ILNews

No qualified immunity for city in racially motivated promotions

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The 7th Circuit Court of Appeals upheld the denial of the motion of qualified immunity filed by the City of Indianapolis and several officials in a suit filed by three white police officers who claim they were passed over for promotions because of their race.

Lieutenants Joseph Finch, David Hensley, and Peter Mungovan sued the city, the law enforcement Merit Board, and seven city officials alleging violations of Title VII of the Civil Rights Act because three African-American officers were promoted to captain over them, despite the white officers ranking higher on the then-Indianapolis Police Department’s promotion eligibility list. The city maintained that they were required to promote the African-American officers because of a 1978 decree entered into by IPD and the Department of Justice to rectify an alleged pattern of discriminatory practices adversely affecting African-American officers.

Magistrate Judge Debra McVicker Lynch denied the motion, which the 7th Circuit judges affirmed.

In Joseph Finch, David E. Hensley, and Peter W. Mungovan v. Bart Peterson, individually and in his official capacity, et al. No. 09-2676, the appellate court, just like Magistrate Judge McVicker Lynch, found the 1978 consent decree that the city claimed compelled them to promote the African-American officers actually advocated against the use of race for promotions. Section X, “Job Assignments,” is clear that race should have no place in the promotions process. The promotions section, Section IX, contains language mandating that promotions shall be based on relevant standards and criteria applied without considering race or color.

“More specifically, Section IX(D) mandates that any promotional screening tool ‘may not be used more than one (1) time if it has an adverse effect on blacks and it is not shown to be properly validated in accordance with applicable federal guidelines,’” wrote Judge Diane Sykes. “If the Police Department were permitted to adjust the results of any promotional test, ex post, in order to advantage African-American officers, Subsection IX(D) would be of little use because the results of any offending test could simply be manipulated after the fact in order to produce the desired outcome.”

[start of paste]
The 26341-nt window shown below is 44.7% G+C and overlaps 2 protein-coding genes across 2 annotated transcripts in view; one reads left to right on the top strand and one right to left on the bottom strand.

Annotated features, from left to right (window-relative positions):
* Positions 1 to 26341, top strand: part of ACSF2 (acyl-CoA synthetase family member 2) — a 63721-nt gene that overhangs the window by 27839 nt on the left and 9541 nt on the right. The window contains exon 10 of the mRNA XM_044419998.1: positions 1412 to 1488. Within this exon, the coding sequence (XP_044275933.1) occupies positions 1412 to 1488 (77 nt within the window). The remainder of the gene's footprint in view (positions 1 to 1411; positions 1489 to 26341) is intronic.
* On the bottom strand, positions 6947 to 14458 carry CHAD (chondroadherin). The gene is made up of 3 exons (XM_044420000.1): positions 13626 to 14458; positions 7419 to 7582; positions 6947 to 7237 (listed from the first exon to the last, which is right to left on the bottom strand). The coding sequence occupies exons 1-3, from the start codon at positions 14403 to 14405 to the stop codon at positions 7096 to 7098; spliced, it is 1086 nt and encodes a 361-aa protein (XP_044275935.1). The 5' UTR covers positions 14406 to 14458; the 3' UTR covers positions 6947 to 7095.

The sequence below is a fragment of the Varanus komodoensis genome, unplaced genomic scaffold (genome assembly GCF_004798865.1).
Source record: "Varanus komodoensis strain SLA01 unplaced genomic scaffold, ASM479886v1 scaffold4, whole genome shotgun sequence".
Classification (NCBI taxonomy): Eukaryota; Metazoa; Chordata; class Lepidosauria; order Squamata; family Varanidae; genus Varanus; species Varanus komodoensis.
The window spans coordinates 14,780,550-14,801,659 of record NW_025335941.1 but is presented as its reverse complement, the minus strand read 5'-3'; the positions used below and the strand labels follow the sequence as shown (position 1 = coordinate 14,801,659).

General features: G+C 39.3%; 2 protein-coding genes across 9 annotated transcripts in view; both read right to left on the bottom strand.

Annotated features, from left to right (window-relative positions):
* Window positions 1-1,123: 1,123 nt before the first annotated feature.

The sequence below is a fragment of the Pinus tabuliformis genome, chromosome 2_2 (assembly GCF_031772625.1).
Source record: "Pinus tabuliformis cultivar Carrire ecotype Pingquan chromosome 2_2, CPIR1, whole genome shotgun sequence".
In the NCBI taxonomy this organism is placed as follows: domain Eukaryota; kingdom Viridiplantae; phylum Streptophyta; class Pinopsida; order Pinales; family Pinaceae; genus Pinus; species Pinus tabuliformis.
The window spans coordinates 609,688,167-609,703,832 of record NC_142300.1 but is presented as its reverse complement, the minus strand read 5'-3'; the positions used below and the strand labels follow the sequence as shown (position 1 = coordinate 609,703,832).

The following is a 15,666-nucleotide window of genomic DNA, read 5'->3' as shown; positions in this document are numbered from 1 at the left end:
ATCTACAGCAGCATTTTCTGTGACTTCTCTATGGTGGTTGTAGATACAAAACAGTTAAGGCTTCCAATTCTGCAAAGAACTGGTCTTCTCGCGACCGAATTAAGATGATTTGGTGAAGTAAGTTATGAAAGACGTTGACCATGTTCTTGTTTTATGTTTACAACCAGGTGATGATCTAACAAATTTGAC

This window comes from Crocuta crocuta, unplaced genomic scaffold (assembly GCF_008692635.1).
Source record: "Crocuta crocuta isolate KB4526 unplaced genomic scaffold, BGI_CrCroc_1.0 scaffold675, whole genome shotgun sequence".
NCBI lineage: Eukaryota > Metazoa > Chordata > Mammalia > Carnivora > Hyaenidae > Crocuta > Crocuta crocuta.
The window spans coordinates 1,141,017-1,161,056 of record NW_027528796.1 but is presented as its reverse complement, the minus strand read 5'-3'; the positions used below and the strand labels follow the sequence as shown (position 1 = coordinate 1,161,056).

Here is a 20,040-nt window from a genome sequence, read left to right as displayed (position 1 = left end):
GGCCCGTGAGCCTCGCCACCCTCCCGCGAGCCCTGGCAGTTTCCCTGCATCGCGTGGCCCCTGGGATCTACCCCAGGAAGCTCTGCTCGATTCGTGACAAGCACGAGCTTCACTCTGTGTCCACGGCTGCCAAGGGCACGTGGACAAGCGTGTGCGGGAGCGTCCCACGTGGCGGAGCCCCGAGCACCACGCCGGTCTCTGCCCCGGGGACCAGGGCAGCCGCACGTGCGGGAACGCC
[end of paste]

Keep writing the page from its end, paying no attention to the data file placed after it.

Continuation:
A footnote states that the three officers have since been retroactively promoted based on a separate consent decree entered into between the police department and the DOJ after the federal department brought a suit against the police department alleging it violated Title VII by making promotions on the basis of race and sex.
 

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  1. Frankly, it is tragic that you are even considering going to an expensive, unaccredited "law school." It is extremely difficult to get a job with a degree from a real school. If you are going to make the investment of time, money, and tears into law school, it should not be to a place that won't actually enable you to practice law when you graduate.

  2. As a lawyer who grew up in Fort Wayne (but went to a real law school), it is not that hard to find a mentor in the legal community without your school's assistance. One does not need to pay tens of thousands of dollars to go to an unaccredited legal diploma mill to get a mentor. Having a mentor means precisely nothing if you cannot get a job upon graduation, and considering that the legal job market is utterly terrible, these students from Indiana Tech are going to be adrift after graduation.

  3. 700,000 to 800,000 Americans are arrested for marijuana possession each year in the US. Do we need a new justice center if we decriminalize marijuana by having the City Council enact a $100 fine for marijuana possession and have the money go towards road repair?

  4. I am sorry to hear this.

  5. I tried a case in Judge Barker's court many years ago and I recall it vividly as a highlight of my career. I don't get in federal court very often but found myself back there again last Summer. We had both aged a bit but I must say she was just as I had remembered her. Authoritative, organized and yes, human ...with a good sense of humor. I also appreciated that even though we were dealing with difficult criminal cases, she treated my clients with dignity and understanding. My clients certainly respected her. Thanks for this nice article. Congratulations to Judge Barker for reaching another milestone in a remarkable career.

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